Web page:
This recipe was inspired by a cornmeal cracker that I saw San Francisco baker, author, and owner of the now-defunct Patisserie Française, Fran Gage, prepare at a demonstration in New York. I love the crunch of the crisp bread coupled with the slight sweetness of corn. Be sure to use stone-ground cornmeal, whether yellow or white, for this. The degerminated cornmeal regularly available in supermarkets doesn’t have much corn flavor.

Makes two large flatbreads, each about 10 x 15 inches


2 cups all-purpose flour (spoon flour into dry-measure cup and level off)

2/3 cup stone-ground cornmeal

1 1/2 teaspoons salt

1/2 teaspoon cayenne pepper or hot paprika (for a spicy bread, less if you prefer it less spicy)

2 1/2 teaspoons (1 envelope) active dry yeast

3/4 cup warm water, about 110 degrees

1/4 cup olive oil

Cornmeal for rolling the dough

Two cookie sheets or jellyroll pans lined with parchment or foil

  1. Combine the flour, cornmeal, salt, and cayenne pepper in the bowl of a food processor fitted with the metal blade. Pulse several times to mix.
  2. In a medium mixing bowl, whisk the yeast into the water and whisk in the oil. Add the liquid to the food processor and pulse to form a soft dough. Let the machine run continuously for about 10 seconds.
  3. Invert the food processor bowl over an oiled mixing bowl to turn out the dough. Carefully remove the blade and transfer any dough on it to the bowl. Cover the bowl with plastic wrap and allow the dough to rest for 20 minutes.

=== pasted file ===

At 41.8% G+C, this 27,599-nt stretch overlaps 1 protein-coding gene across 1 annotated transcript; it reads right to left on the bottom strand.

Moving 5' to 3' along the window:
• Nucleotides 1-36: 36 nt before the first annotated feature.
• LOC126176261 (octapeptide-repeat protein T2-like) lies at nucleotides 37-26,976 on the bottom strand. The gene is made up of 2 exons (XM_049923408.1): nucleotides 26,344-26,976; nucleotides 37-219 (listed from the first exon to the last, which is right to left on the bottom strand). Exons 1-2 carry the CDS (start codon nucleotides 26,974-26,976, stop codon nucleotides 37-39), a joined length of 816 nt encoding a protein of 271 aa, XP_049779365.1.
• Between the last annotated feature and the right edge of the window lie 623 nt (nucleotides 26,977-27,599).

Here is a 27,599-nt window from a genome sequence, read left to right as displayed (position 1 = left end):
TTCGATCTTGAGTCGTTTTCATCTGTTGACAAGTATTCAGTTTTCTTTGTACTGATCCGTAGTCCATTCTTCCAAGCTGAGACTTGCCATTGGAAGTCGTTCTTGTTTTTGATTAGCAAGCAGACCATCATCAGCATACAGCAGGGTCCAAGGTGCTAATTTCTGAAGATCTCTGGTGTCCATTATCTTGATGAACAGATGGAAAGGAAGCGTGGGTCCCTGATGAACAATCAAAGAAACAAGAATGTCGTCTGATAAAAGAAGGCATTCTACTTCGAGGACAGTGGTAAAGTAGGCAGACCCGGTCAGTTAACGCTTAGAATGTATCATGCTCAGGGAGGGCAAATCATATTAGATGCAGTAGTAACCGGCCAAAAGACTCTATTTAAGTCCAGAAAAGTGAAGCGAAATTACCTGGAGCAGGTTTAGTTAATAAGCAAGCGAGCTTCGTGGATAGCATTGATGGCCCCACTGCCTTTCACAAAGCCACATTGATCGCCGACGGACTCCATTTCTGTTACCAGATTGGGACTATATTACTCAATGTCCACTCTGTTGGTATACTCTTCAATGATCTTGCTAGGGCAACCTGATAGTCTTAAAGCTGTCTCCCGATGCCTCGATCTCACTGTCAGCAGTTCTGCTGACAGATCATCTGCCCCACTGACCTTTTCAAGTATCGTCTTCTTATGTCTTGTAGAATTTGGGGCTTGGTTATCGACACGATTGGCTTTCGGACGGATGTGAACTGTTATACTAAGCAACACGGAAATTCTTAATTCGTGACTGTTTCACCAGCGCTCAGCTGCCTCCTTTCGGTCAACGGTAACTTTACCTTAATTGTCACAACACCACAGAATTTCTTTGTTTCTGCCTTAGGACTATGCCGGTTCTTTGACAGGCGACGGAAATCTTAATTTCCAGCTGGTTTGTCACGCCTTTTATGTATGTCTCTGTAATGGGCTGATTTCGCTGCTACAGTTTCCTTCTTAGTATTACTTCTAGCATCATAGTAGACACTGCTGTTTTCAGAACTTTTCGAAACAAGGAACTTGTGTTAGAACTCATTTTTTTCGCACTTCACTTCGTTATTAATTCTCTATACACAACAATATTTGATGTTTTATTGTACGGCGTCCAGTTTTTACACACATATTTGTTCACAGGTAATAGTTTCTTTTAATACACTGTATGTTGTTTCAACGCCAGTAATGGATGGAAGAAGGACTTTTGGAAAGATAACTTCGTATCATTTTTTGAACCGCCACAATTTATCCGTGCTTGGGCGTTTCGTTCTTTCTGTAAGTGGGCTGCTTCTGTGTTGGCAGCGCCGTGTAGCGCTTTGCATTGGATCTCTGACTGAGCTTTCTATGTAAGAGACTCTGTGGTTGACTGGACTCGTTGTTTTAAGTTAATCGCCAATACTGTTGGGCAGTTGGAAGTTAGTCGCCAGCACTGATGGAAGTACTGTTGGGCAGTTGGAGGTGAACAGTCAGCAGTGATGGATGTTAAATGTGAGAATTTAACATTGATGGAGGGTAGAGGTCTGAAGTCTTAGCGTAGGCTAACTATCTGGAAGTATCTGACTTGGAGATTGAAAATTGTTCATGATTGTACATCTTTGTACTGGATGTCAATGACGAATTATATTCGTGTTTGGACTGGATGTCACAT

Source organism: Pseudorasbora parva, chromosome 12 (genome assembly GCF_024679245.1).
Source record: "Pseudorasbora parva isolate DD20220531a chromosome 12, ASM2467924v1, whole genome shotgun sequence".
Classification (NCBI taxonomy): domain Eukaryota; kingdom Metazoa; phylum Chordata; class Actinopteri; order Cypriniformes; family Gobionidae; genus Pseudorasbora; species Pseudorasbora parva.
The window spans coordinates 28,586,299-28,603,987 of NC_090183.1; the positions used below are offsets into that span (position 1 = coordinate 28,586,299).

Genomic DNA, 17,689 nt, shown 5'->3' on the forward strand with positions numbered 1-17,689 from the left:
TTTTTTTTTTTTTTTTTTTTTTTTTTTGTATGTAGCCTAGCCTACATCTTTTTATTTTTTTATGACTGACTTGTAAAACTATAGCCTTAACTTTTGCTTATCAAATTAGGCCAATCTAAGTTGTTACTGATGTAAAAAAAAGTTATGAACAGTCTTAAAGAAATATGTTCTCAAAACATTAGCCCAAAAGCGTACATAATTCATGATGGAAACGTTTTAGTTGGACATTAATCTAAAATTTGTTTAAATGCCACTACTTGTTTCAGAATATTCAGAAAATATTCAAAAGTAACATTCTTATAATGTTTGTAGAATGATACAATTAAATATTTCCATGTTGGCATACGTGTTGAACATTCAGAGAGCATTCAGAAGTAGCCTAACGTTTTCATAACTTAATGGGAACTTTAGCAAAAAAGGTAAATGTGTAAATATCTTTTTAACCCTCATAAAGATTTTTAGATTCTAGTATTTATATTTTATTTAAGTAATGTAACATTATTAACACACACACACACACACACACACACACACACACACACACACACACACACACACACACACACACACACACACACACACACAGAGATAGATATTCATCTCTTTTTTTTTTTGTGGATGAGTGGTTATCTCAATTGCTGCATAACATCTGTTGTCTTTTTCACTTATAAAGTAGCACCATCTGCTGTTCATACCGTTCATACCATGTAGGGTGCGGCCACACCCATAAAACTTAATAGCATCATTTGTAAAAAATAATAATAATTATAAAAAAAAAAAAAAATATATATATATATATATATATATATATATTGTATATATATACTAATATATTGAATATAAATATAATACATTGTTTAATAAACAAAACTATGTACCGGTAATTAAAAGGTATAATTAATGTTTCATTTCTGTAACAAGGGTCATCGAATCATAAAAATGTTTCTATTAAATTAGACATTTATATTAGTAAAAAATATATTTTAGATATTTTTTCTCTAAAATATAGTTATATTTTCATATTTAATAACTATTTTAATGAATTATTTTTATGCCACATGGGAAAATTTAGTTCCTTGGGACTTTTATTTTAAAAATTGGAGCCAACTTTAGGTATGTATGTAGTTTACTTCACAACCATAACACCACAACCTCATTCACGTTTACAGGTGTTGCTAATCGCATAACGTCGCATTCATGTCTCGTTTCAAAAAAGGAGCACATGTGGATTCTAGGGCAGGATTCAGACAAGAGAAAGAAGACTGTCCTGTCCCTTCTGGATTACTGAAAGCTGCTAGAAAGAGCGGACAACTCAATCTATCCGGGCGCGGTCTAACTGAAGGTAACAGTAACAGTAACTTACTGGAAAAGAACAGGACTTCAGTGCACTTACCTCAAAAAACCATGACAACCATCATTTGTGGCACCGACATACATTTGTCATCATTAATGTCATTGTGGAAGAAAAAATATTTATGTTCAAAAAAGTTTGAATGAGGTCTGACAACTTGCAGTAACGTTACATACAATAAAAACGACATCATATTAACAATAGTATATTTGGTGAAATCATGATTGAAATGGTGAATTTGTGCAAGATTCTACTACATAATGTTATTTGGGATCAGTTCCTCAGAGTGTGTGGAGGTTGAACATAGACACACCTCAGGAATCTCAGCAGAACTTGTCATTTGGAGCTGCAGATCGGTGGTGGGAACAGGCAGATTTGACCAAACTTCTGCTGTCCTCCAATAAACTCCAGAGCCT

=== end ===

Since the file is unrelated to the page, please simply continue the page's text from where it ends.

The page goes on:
4. Invert the rested dough to a floured work surface and use a bench scraper to fold the dough over on itself several times.
  5. Return the folded dough to the oiled mixing bowl (you might have to oil it again first) and turn the dough over so that the top is also oiled. Cover the bowl with plastic wrap and let the dough rise until doubled in bulk, about 1 hour, depending on the temperature of the room.
  6. Set racks in the upper and lower thirds of the oven and preheat to 350 degrees.
  7. Invert the risen dough to a surface lightly dusted with cornmeal. Without deflating the dough too much, use a bench scraper or a knife to divide the dough in half. Working with 1 piece of dough at a time, gently press it into a rough rectangle using the palms of your hands.
  8. Lightly dust the dough with cornmeal and roll the dough as thinly as possible, keeping the dimensions of the baking pan you are going to use in mind as you do. If the dough is very resistant, slide it out of the way, cover it with a towel or plastic wrap, and work on the second piece of dough. After getting the second piece of dough as thin as possible, return to the first one and it will cooperate much better.
  9. After one of the pieces of dough is large enough, cut away any thick edges with scissors and slide it onto one of the prepared pans. Repeat with the second sheet of dough.
  10. Pierce the dough all over at 1-inch intervals with the tines of a fork.
  11. Bake the flatbreads until golden and crisp, about 20 minutes. About halfway through the baking, switch the pan in the lower third of the oven to the upper third and vice versa, turning each pan from back to front at the same time.
  12. Cool the baked flatbreads on the pans on racks.

Serving: Break the breads into irregular pieces and arrange them in a napkin-lined bread basket. Use them as you would crackers—to accompany soup or salad, or with hors d’oeuvre dips or spreads.

Storage: Keep the flatbreads loosely covered on the day they are baked. Store them in a tin or plastic container with a tight-fitting lid. If they soften, arrange them on a cookie sheet or jellyroll pan and bake them in a 300 degree oven for about 15 minutes. After they cool they will be crisp again.